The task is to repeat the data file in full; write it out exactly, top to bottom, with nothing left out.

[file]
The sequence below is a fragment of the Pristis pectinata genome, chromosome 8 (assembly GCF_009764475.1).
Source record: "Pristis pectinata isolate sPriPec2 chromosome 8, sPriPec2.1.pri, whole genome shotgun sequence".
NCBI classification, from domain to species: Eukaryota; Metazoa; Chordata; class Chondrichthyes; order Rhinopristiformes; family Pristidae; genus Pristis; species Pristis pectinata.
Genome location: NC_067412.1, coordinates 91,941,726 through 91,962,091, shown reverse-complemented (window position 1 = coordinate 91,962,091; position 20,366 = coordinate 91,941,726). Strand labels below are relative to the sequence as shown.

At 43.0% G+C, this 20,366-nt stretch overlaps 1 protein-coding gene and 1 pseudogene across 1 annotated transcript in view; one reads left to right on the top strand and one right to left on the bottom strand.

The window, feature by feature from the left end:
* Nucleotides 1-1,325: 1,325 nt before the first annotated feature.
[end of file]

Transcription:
The sequence below is a fragment of the Pristis pectinata genome, chromosome 8 (assembly GCF_009764475.1).
Source record: "Pristis pectinata isolate sPriPec2 chromosome 8, sPriPec2.1.pri, whole genome shotgun sequence".
NCBI classification, from domain to species: Eukaryota; Metazoa; Chordata; class Chondrichthyes; order Rhinopristiformes; family Pristidae; genus Pristis; species Pristis pectinata.
Genome location: NC_067412.1, coordinates 91,941,726 through 91,962,091, shown reverse-complemented (window position 1 = coordinate 91,962,091; position 20,366 = coordinate 91,941,726). Strand labels below are relative to the sequence as shown.

At 43.0% G+C, this 20,366-nt stretch overlaps 1 protein-coding gene and 1 pseudogene across 1 annotated transcript in view; one reads left to right on the top strand and one right to left on the bottom strand.

The window, feature by feature from the left end:
* Nucleotides 1-1,325: 1,325 nt before the first annotated feature.